An object of the invention was to provide an apparatus for electrostatic discharge of wafers in wafer transfer operations.
The above object has been achieved in a wafer support for particular use with a wafer transfer machine having a structure for discharge of static electricity from wafers. In particular, a comb structure with parallel teeth, spaced apart by a dimension allowing semiconductor wafers to fit between teeth, as in a rack, has an electrically grounded bus bar across the shank of the comb a slight distance, less than one millimeter, below a wafer supported by teeth of the comb. The slight distance is selected to be sufficiently close for corona discharging or electrostatic arcing to occur between the wafer and the bus bar. The bus bar is a strip fastened to the shank of the comb by cross bar members. Both the bus bar and the cross bar members are made of a high resistivity polymer having a low coefficient of thermal expansion and good machinability. High resistivity means resistivity of at least one thousand megohms per square, yet allowing full electrostatic discharge within a few seconds or less. The cross bar members are fastened to aluminum lifter shafts which act as electrical ground for the wafer support and provide mechanical lift forces for the wafer support and wafers held therein.
As wafers are raised by the lifters and a pair of comb structures, electrostatic charge accumulates on the wafers as described above. A high accumulation of charge gives rise to electrical arcing between the wafer and the bus bar on a supporting comb structure thereby discharging the wafer.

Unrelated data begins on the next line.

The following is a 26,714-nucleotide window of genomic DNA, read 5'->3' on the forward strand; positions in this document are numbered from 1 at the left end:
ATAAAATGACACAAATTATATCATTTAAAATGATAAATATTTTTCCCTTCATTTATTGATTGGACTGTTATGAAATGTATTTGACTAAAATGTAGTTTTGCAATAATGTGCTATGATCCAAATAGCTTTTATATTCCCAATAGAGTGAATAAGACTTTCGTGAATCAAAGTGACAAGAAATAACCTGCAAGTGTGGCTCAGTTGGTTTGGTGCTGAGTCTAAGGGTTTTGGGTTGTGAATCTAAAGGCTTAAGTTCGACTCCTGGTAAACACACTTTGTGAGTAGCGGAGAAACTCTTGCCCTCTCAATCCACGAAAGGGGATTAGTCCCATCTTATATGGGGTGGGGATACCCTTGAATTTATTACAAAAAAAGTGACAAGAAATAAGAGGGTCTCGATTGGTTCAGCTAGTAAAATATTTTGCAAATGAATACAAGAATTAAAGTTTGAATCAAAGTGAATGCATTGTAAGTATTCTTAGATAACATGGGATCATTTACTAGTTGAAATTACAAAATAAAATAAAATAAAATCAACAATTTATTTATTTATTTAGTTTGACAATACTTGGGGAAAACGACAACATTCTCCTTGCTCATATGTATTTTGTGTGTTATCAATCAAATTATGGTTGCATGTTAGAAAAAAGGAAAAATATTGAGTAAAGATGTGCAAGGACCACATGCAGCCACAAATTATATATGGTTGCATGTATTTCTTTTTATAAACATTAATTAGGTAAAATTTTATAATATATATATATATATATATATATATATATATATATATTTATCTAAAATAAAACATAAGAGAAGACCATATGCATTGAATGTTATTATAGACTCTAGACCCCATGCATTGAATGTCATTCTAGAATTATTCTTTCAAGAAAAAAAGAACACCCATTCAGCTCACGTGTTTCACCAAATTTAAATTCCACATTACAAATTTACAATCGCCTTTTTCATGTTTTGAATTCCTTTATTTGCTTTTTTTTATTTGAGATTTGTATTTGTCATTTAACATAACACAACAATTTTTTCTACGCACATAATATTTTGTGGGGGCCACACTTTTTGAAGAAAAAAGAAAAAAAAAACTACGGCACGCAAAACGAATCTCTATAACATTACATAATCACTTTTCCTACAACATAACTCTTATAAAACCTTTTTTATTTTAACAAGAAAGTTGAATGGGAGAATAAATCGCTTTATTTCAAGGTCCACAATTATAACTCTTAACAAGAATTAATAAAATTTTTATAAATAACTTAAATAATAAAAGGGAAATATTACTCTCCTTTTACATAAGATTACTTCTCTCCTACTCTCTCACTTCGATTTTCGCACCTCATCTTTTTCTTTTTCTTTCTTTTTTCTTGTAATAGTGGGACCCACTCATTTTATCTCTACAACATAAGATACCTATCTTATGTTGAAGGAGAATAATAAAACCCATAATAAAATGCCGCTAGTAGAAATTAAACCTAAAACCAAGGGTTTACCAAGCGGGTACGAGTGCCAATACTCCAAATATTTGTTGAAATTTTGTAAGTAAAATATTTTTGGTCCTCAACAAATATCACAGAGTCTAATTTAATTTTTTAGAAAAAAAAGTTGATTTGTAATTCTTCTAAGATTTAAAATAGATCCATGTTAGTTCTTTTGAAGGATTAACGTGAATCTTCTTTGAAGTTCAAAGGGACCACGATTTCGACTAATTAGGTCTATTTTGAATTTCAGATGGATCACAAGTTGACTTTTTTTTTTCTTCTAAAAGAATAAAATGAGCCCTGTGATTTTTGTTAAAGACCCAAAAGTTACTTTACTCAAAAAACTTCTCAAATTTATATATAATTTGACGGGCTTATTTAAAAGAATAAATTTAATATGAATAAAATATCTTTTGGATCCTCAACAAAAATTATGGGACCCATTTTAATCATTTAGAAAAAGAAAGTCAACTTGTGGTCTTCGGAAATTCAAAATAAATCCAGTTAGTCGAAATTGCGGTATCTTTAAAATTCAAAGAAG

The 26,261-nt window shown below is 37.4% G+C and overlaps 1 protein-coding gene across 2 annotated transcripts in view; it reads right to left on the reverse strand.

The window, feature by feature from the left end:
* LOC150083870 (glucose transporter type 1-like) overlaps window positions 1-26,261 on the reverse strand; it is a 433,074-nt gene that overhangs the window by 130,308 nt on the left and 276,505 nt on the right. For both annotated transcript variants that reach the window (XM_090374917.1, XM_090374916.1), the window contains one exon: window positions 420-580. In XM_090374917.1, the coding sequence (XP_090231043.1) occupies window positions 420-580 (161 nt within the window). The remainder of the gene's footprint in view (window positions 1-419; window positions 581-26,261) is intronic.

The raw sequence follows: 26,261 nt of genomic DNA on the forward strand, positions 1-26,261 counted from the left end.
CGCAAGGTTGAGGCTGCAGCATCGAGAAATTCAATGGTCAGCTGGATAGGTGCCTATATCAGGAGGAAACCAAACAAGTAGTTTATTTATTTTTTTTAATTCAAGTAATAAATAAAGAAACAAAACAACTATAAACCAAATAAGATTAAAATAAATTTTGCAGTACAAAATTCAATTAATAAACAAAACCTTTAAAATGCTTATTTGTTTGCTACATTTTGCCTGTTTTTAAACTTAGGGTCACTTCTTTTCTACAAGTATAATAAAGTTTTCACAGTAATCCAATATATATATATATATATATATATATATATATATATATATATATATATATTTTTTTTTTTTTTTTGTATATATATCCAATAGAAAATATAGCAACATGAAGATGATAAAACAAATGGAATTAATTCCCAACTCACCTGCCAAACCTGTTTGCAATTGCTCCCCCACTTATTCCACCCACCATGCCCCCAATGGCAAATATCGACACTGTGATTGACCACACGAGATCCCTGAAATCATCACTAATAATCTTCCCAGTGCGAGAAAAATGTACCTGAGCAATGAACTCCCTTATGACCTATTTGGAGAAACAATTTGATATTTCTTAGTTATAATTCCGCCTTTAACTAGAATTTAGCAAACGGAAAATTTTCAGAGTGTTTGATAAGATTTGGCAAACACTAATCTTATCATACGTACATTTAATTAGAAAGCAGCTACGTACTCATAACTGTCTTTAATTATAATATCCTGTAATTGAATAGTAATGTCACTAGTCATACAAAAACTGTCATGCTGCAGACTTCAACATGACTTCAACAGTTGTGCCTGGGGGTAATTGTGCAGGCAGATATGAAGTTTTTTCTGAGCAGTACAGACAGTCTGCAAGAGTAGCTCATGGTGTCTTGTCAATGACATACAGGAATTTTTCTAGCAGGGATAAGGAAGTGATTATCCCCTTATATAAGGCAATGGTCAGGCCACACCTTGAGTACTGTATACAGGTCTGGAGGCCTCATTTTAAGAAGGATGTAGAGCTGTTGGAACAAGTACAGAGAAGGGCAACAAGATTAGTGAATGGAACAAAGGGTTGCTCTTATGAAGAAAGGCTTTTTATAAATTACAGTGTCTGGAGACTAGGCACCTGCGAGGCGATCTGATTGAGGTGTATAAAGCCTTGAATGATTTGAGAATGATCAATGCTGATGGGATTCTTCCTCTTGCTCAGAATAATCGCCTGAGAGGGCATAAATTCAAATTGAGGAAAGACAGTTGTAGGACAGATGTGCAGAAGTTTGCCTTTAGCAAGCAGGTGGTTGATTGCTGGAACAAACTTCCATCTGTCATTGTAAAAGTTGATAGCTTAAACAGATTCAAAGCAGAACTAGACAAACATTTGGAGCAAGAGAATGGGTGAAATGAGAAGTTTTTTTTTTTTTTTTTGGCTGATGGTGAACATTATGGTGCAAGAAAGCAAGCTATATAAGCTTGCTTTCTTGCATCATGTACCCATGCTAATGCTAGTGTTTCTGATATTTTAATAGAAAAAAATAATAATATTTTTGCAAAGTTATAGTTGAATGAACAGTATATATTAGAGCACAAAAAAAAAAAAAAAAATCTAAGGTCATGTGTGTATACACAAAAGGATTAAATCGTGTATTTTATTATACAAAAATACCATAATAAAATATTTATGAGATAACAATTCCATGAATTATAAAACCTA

FIGS. 1-3 are perspective views of a wafer transfer machine of the prior art shown with a wafer cassette at the start of a wafer transfer operation.
FIG. 4 is a front side view of an electrostatic discharge wafer support apparatus in accord with the present invention.
FIG. 5 is a back side view of the wafer support apparatus of FIG. 4.
FIG. 6 is a sectional view of the wafer support apparatus of FIG. 4 taken along lines 6—6 of FIG. 4.
FIG. 7 is a sectional view of the wafer support apparatus of FIG. 4 taken along lines 7—7 of FIG. 4.
FIG. 8 is a front side view of an alternative embodiment electrostatic discharge wafer support apparatus similar to that illustrated in FIG. 4.